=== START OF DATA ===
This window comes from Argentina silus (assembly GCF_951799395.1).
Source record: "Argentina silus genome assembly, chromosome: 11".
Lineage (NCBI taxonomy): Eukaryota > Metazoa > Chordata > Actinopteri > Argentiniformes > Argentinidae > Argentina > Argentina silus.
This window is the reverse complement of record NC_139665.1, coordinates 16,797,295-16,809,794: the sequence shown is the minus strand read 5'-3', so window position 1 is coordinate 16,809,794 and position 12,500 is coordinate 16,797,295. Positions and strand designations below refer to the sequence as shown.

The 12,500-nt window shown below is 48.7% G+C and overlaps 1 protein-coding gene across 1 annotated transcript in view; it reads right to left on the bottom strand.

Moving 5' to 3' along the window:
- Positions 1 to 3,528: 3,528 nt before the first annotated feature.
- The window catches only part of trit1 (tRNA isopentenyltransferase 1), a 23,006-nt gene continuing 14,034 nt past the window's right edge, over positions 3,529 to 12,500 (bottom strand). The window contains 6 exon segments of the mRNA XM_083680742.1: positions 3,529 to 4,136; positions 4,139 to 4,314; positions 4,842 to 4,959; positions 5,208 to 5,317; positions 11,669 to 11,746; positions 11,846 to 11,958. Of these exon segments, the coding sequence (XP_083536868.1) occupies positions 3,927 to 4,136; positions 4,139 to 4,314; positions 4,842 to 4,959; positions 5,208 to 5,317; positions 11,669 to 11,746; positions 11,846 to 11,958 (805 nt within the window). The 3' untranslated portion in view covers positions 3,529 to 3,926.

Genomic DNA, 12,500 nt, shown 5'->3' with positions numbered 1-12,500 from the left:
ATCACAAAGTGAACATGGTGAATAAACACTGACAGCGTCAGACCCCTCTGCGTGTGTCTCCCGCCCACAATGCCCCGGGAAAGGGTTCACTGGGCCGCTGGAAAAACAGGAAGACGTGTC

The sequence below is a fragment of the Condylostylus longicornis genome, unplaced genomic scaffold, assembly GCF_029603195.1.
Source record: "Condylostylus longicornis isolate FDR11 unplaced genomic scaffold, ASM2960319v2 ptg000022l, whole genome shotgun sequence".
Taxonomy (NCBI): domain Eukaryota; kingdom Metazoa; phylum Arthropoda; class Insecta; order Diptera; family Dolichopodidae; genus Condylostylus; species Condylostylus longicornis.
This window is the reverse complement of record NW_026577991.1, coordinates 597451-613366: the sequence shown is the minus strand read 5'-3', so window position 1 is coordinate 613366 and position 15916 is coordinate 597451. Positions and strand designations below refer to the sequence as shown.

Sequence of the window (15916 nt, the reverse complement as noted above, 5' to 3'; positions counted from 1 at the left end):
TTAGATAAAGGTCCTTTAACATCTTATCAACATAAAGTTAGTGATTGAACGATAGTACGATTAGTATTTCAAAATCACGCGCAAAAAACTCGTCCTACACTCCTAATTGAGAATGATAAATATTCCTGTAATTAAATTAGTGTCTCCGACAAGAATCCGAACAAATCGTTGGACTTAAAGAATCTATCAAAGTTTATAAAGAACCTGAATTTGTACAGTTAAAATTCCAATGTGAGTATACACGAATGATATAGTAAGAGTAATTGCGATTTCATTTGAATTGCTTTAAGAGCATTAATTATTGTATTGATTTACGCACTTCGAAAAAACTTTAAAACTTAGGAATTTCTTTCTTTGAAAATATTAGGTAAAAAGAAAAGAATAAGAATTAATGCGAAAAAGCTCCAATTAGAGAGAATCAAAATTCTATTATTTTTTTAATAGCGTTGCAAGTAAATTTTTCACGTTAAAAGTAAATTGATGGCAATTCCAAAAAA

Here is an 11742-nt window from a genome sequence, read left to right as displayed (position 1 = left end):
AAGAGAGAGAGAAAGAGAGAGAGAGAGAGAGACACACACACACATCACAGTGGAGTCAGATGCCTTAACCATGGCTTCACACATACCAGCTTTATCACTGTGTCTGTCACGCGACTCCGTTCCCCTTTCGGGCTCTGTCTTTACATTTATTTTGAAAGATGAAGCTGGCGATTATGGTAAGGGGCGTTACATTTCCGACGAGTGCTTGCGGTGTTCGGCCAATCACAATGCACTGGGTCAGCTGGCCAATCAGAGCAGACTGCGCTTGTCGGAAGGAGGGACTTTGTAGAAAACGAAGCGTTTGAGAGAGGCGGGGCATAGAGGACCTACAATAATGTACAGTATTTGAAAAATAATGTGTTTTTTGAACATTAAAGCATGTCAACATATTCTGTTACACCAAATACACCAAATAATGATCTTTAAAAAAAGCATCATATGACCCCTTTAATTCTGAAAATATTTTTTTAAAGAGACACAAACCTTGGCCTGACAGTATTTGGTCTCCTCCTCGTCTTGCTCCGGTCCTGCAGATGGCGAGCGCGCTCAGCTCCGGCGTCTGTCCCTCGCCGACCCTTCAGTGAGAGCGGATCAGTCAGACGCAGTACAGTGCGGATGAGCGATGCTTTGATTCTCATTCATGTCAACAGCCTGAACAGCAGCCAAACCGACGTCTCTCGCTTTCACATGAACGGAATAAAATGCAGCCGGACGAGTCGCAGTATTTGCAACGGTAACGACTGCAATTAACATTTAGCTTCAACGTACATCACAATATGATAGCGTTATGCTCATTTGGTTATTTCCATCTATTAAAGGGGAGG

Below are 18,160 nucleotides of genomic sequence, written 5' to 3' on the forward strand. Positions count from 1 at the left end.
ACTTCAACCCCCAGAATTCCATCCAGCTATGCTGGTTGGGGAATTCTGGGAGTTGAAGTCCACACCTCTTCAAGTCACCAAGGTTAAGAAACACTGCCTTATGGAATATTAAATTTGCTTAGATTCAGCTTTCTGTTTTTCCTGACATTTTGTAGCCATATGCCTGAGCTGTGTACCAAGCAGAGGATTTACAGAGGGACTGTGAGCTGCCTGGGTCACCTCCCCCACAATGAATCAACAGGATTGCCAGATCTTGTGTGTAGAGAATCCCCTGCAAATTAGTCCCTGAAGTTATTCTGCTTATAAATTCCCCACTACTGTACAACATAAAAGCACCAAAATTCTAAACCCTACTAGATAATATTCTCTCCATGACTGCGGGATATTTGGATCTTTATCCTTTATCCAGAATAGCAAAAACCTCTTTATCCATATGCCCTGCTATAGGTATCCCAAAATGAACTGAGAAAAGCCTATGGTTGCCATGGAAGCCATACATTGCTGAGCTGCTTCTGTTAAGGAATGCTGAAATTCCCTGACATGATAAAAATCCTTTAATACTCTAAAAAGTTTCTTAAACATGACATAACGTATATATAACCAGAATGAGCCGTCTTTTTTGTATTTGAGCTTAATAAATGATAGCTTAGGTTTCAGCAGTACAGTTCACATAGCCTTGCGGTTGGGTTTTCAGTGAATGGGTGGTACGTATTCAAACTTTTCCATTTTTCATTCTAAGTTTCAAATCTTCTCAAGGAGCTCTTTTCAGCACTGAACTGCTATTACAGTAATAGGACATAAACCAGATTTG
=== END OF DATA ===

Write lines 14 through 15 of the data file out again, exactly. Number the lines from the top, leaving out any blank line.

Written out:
This window is the reverse complement of record NW_026577991.1, coordinates 597451-613366: the sequence shown is the minus strand read 5'-3', so window position 1 is coordinate 613366 and position 15916 is coordinate 597451. Positions and strand designations below refer to the sequence as shown.

Sequence of the window (15916 nt, the reverse complement as noted above, 5' to 3'; positions counted from 1 at the left end):